Digital platform aims to help artists get fair pay

Wagency, launched by the group Working Artists and the Greater Economy, has similar goals and methods to a labour union

Artists demonstrated for better wages at a 2012 May Day rally in New York © Paul Stein

Artists demonstrated for better wages at a 2012 May Day rally in New York © Paul Stein

Artists should get paid for their work. This has been a talking point and rallying cry for years, yet there are few concrete systems in place to make it a reality, beyond commercial galleries. The group Wage (Working Artists and the Greater Economy) has created a new digital platform that gives artists some of the tools they need to demand better payment.

In 2014, Wage created a programme to recognise art non-profits that agree to pay a set minimum for artists’ fees. But a certain scepticism remained. Would organisations really opt into a model that held them accountable for paying artists?

Four years later, 58 institutions have become Wage-certified, including the Institute of Contemporary Art in Philadelphia, the first museum to do so. “It’s worked,” says Lise Soskolne, a member of Wage since it was founded in 2008 and its core organiser. “But it’s slow.” Now, to help move forward and to pressure more institutions into becoming certified, the group is launching the digital platform Wagency. “The idea has always been to find a way to mobilise artists as a workforce,” Soskolne says.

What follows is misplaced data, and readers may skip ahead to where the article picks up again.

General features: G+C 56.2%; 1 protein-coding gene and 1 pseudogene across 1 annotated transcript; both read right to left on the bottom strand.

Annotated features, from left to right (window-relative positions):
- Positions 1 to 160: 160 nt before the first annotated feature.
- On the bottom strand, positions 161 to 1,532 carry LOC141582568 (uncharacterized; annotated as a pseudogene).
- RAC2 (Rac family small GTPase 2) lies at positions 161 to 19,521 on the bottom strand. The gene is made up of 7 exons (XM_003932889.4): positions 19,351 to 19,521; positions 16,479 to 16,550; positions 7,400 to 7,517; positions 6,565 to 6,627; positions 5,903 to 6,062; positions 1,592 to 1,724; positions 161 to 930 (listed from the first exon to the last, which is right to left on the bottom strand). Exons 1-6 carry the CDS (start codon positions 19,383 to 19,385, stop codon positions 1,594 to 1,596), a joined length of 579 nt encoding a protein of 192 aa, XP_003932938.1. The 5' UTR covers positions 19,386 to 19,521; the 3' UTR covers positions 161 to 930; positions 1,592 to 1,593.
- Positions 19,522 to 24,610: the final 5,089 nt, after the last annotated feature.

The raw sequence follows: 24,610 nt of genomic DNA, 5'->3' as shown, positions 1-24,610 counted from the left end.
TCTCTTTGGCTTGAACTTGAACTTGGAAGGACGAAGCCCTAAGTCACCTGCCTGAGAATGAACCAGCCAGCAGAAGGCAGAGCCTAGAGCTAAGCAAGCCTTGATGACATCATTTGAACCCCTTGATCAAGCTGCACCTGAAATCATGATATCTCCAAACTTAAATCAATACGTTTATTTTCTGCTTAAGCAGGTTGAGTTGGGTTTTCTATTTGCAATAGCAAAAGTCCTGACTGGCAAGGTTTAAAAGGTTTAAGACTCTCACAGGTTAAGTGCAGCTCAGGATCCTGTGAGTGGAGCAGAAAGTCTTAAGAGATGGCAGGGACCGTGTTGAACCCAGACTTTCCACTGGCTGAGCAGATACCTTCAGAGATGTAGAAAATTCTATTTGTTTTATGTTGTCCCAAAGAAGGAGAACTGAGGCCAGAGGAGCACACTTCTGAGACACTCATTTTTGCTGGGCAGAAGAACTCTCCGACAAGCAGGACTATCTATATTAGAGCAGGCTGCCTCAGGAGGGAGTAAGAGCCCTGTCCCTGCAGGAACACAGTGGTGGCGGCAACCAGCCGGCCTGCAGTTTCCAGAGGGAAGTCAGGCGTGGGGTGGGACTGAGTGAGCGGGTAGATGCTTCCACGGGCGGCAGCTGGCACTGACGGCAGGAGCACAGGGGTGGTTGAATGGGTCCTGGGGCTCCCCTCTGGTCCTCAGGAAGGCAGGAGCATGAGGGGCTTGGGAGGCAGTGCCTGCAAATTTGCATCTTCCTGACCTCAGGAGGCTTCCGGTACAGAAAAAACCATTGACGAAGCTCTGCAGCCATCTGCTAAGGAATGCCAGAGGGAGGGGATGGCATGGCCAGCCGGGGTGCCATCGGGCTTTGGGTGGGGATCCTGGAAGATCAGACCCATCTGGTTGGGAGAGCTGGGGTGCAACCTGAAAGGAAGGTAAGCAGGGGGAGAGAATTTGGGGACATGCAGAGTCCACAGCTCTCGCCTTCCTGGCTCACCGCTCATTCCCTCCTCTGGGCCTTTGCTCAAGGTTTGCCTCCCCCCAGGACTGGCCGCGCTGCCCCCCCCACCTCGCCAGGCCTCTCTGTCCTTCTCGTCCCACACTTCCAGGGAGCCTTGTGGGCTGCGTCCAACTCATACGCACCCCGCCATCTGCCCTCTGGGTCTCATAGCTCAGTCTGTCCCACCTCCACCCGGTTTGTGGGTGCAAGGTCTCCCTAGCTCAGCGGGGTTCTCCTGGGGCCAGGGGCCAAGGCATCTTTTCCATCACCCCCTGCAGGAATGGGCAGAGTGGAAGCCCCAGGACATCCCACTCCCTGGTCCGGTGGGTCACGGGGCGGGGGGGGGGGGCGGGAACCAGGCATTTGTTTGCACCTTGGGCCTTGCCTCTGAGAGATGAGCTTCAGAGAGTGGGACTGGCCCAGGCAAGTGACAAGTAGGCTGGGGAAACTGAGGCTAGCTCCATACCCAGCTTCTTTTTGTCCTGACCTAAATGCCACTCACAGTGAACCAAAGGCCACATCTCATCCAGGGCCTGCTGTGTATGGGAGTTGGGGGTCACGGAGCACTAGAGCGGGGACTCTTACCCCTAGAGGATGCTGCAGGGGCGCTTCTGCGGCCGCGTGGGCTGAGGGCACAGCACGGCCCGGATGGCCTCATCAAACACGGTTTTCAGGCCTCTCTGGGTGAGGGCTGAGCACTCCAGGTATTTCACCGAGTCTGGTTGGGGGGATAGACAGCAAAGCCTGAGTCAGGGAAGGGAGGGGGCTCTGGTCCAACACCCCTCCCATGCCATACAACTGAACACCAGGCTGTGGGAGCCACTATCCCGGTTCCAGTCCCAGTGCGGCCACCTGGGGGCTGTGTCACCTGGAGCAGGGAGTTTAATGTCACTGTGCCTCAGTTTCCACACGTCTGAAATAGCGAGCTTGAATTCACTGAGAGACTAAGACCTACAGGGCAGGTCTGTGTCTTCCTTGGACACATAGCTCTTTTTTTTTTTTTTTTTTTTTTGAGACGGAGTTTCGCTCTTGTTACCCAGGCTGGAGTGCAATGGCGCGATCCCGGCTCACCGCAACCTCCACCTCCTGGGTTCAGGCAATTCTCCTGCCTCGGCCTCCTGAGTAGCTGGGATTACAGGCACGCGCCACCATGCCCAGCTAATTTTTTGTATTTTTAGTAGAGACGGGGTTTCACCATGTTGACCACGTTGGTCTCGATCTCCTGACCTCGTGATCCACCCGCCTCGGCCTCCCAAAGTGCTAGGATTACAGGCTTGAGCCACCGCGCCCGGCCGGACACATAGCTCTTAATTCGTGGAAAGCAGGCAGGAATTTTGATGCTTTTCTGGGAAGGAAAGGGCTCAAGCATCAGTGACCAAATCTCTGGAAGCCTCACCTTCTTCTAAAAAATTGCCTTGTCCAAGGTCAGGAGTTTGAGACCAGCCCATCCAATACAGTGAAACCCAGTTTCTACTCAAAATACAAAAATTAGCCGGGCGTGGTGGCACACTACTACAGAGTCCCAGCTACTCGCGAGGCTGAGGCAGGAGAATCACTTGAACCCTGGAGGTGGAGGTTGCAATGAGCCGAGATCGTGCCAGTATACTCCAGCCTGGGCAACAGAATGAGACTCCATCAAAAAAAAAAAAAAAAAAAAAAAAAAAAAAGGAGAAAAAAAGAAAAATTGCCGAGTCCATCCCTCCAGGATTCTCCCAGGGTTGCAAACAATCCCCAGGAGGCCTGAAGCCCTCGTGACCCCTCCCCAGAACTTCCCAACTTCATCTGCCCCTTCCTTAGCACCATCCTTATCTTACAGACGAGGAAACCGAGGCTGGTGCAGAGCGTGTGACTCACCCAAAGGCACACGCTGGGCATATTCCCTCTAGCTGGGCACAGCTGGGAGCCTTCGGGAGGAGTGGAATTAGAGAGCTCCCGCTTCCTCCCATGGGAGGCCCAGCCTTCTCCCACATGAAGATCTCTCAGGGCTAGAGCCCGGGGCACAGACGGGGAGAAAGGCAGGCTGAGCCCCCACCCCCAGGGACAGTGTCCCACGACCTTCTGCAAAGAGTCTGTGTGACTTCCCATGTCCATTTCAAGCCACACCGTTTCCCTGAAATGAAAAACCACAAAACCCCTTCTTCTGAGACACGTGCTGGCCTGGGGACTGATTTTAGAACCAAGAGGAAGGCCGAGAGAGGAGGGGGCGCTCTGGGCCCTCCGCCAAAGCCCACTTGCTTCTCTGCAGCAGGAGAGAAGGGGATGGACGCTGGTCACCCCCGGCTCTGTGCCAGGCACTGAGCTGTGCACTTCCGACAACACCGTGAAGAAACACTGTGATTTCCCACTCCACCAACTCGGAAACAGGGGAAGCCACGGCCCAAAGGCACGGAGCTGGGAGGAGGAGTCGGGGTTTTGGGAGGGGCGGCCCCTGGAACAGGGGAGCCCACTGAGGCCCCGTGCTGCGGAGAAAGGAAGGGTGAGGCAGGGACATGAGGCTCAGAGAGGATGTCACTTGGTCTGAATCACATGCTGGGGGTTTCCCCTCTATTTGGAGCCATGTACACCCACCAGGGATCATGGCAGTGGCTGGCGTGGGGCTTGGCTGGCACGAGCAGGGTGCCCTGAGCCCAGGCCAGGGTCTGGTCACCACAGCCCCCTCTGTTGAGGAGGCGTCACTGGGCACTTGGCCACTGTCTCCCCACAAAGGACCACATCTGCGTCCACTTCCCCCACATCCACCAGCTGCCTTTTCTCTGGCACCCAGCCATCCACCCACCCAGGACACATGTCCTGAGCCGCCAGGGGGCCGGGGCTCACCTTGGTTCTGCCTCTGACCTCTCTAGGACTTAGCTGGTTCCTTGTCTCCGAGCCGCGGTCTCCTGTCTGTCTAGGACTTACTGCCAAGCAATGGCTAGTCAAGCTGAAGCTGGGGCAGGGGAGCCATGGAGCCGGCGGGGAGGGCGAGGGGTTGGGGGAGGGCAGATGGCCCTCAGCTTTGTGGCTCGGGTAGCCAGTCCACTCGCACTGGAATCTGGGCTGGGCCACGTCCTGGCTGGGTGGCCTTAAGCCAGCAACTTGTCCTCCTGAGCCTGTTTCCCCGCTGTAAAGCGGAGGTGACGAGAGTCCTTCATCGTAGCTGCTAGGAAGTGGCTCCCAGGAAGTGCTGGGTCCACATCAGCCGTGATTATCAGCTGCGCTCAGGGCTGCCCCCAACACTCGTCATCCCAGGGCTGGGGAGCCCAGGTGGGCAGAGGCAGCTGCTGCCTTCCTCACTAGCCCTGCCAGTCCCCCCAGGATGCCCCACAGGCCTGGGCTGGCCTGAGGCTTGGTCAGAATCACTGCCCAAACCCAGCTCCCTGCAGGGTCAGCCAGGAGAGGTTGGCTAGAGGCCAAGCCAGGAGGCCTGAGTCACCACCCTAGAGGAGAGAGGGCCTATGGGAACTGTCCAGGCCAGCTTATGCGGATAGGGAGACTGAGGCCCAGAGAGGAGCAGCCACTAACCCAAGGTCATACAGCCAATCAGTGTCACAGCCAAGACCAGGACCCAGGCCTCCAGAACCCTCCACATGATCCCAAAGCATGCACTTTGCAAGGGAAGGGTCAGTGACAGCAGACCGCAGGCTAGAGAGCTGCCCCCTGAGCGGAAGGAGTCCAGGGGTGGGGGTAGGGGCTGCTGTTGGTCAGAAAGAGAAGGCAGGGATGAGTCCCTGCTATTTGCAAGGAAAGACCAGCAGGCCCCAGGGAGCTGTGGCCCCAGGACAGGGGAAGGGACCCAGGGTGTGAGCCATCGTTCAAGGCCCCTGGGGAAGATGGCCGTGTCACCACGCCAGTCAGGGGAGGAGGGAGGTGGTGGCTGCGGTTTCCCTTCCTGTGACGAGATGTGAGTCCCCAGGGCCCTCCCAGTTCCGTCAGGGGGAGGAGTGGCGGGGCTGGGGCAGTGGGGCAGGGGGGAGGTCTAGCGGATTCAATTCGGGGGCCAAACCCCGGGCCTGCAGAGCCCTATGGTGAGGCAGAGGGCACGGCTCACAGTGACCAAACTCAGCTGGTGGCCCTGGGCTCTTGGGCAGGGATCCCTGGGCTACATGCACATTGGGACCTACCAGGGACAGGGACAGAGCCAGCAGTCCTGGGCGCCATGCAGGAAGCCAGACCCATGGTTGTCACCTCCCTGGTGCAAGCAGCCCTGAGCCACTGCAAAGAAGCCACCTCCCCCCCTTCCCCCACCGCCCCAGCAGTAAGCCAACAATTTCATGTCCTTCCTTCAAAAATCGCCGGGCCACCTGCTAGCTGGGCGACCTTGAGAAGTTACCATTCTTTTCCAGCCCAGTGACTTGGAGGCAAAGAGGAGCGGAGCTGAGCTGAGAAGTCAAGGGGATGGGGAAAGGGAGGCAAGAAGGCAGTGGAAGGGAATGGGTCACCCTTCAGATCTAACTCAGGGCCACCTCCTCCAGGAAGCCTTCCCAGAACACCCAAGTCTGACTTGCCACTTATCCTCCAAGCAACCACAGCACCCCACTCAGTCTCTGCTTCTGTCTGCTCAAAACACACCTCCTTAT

To use the platform, artists—defined as “anyone who provides content for the programmes of non-profit art institutions”—join at a cost of $5 a month. Once signed up, they can run a search for the institution they will be working with to generate a payment schedule. Wage determines fees based on an institution’s projected annual operating expenses, and it sets different amounts depending on the job. A solo exhibition pays more than a performance of an existing work, for example, which in turn pays more than an artist’s talk or reading. The artist then uses the platform to send the fee schedule to a contact at the institution, who can approve it or negotiate the request. It is then up to the artist to decide whether to agree to reduce the fee or refuse the job. Artists become certified by either securing Wage-approved fees or withholding their labour.

“It’s a matrix of individual boycotts instead of using a co-ordinated strike mechanism,” Soskolne says. In other words, the programme, which was built by the artist and developer Daniel Sauter, has goals and methods similar to those of a union, but it is not one. This is partly because the union model would be difficult to apply to artists, who tend to be freelancers who do not share the same employer—like so many workers in today’s gig economy.

The platform has been in the works for three years and Soskolne has had critical and positive feedback. She hopes that people will recognise the possibilities of self-regulation and take up a tool that helps them to advocate for themselves. “Artists are some of the biggest complainers about their own exploitation. They love to talk about labour, but only insofar as it relates to their work as performance. And I’ve sort of had it with that,” Soskolne says. “So, if you want to organise—here is the tool.” J.Sr.


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